Solidigm has been active in the PC client SSD market with the QLC-based P41 Plus and the traditional TLC-based P44 Pro for the high-end market. While introducing the P41 Plus, Solidigm had also talked about the implementation of a read cache using the pSLC segment of the drive. This required the installation of Solidigm Synergy software. Over the last few quarters, the company has been hard at work perfecting the Solidigm Synergy 2.0 software release, with the promise of delivering even better performance for real-world workloads (compared to performance at launch) when used with the P41 Plus and the P44 Pro. While most SSD vendors work at the hardware and firmware levels, Solidigm believes there is performance benefits to be exploited at the software / driver level also.
Solidigm’s Synergy 2.0 has two components – a Synergy Toolkit, and a Synergy Driver. While the toolkit taps into the SMART support and Windows performance counters and supports a variety of SSDs, the Synergy Driver is obviously supported only on Solidigm’s client SSDs.
The toolkit itself is similar to the ones released by almost every other SSD vendor for the purpose of storage monitoring and maintenance. It collates a bunch of features that are spread over multiple tools and may be useful as a one-stop shop for mainstream users. The more interesting component is actually the Solidigm Synergy Driver that operates at the kernel level. Currently, this driver works only with Windows 10 or 11. Solidigm claims much better performance with its custom driver, with the QLC-based drive seeing significant improvement.
The driver is able to achieve this performance improvement using three different aspects:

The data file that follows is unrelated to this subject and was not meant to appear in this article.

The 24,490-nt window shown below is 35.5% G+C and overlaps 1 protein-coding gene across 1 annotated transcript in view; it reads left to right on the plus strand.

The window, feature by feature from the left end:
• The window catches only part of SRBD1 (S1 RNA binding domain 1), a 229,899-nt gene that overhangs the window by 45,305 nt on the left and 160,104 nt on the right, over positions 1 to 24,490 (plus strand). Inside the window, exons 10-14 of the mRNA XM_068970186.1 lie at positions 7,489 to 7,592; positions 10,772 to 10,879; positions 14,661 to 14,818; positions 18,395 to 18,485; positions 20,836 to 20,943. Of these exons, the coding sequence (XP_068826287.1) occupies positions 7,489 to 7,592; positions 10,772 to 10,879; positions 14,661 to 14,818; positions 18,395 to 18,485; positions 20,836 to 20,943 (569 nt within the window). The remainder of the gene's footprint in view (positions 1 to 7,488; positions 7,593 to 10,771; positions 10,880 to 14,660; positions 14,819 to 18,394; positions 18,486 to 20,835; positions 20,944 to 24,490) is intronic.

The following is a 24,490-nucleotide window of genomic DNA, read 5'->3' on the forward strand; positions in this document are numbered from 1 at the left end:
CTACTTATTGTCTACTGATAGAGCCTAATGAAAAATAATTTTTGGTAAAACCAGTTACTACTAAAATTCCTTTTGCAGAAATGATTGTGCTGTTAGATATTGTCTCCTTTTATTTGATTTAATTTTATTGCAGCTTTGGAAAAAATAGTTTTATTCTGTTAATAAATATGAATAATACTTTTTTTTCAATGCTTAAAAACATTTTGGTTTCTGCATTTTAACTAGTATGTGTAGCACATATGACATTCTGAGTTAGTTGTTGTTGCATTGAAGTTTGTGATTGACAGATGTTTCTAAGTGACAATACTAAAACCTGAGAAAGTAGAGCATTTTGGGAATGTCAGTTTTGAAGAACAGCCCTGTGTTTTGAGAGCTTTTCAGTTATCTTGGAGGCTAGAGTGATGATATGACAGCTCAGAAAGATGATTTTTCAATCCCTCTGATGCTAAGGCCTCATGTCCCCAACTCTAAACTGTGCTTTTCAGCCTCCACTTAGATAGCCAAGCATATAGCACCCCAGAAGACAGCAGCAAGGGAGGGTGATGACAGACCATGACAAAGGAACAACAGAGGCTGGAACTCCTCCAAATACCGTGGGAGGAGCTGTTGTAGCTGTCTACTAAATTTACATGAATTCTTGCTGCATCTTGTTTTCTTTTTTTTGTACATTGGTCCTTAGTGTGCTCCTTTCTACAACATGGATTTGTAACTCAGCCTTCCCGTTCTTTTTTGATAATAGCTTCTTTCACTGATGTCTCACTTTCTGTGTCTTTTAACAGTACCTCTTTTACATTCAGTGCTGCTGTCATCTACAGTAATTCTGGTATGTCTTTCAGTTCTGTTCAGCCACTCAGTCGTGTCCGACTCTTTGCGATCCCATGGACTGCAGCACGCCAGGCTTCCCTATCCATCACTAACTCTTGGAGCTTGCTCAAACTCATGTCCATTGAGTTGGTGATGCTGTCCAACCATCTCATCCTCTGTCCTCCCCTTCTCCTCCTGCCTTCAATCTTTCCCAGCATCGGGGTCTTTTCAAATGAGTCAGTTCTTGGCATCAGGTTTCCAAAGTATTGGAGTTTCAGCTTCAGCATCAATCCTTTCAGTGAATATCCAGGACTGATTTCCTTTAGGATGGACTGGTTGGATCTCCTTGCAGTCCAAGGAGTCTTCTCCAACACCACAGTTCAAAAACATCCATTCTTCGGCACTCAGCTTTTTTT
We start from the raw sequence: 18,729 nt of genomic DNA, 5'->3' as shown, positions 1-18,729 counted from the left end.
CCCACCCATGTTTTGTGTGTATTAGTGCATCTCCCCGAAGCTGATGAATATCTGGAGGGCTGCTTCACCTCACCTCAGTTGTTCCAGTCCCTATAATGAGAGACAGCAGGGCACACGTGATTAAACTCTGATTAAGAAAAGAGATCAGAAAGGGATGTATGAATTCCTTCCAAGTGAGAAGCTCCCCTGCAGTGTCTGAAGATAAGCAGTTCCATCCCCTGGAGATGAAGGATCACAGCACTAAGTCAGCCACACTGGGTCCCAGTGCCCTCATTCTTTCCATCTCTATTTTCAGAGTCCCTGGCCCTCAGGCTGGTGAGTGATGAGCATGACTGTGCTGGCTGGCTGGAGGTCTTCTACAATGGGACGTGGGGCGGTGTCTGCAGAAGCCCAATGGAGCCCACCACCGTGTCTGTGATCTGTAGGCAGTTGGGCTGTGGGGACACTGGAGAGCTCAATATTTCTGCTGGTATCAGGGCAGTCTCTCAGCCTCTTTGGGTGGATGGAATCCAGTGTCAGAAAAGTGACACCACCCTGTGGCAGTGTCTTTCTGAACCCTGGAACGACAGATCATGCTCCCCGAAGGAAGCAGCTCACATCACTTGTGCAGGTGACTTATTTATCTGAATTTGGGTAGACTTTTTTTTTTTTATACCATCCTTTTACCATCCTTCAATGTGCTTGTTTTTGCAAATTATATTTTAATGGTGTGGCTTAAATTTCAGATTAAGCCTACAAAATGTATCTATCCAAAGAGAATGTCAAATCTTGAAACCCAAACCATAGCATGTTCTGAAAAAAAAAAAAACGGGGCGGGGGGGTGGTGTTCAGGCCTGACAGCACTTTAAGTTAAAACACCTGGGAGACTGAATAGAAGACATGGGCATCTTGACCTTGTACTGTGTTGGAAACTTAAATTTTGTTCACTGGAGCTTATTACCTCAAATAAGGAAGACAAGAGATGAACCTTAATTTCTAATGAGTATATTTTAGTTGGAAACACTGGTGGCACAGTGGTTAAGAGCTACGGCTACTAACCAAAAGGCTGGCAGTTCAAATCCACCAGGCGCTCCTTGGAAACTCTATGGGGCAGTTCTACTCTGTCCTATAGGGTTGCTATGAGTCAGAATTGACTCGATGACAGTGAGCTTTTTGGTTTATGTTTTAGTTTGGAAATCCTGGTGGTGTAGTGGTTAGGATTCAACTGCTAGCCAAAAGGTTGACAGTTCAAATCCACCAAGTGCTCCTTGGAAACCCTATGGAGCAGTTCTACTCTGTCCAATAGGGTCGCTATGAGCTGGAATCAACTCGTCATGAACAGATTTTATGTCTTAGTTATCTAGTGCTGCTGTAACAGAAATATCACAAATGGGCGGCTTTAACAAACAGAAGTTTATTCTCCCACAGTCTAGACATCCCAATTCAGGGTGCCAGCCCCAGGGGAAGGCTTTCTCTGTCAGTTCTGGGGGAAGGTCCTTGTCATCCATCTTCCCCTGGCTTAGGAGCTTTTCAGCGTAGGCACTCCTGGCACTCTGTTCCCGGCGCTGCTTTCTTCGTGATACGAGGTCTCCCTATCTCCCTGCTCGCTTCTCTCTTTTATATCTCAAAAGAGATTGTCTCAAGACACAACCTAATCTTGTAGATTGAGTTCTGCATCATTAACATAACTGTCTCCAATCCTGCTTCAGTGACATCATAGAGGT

- Dynamic Queues
- Prefetch for QD1 accesses
- FastLane (host-managed caching)
Out of these three, FastLane is available only for the P41 Plus currently. This host-managed caching scheme was already discussed in detail in our launch coverage of the P41 Plus, though it didn’t have the FastLane moniker at that time.
Read caching is of help only when the drive is not full enough to actually make the cache size too small to be of good use. Solidigm claims that this technique helps most in drives that are between 25% to 75% full
The Synergy Driver includes a feature that analyzes the storage trace of an application in real-time to detect predictable read operations. When the access queue depth is low and operations are sequential in nature, it is possible to predict the next access and prefetch it prior to the actual application request. This can increase responsiveness from an user experience perspective.
The driver allows up to 8 streams to be fetched, each with a buffer size of 512KB and maximum request size of 128KB. The driver’s prefetch behavior can be controlled via a registry parameter.
On systems with a large number of CPU cores, Solidigm claims that their driver can do a better job at routing I/O requests to relatively idle cores compared to the native Windows driver. The driver taps into the I/O request load, request size, and I/O processing times with / without CPU core redirection to decide whether to activate the dynamic queues. This process is dynamic – if the driver detects that the redirection makes completion times worse, or there is a change in workload, the dynamic queueing behavior is dropped. Similar to the smart prefetching, this aspect can also be deactivated using the registry.
Solidigm’s approach to delivering value additions to their client SSD customers after purchase is a marked departure from other vendors who rely solely on firmware updates – mostly for bug fixes. Providing better performance over time with driver releases is welcome from the end-user viewpoint. A point to keep in mind here is that these features help with real-world workloads – and not for use-cases primarily dealing with large sequential transfers, and measured using ATTO or CrystalDiskMark.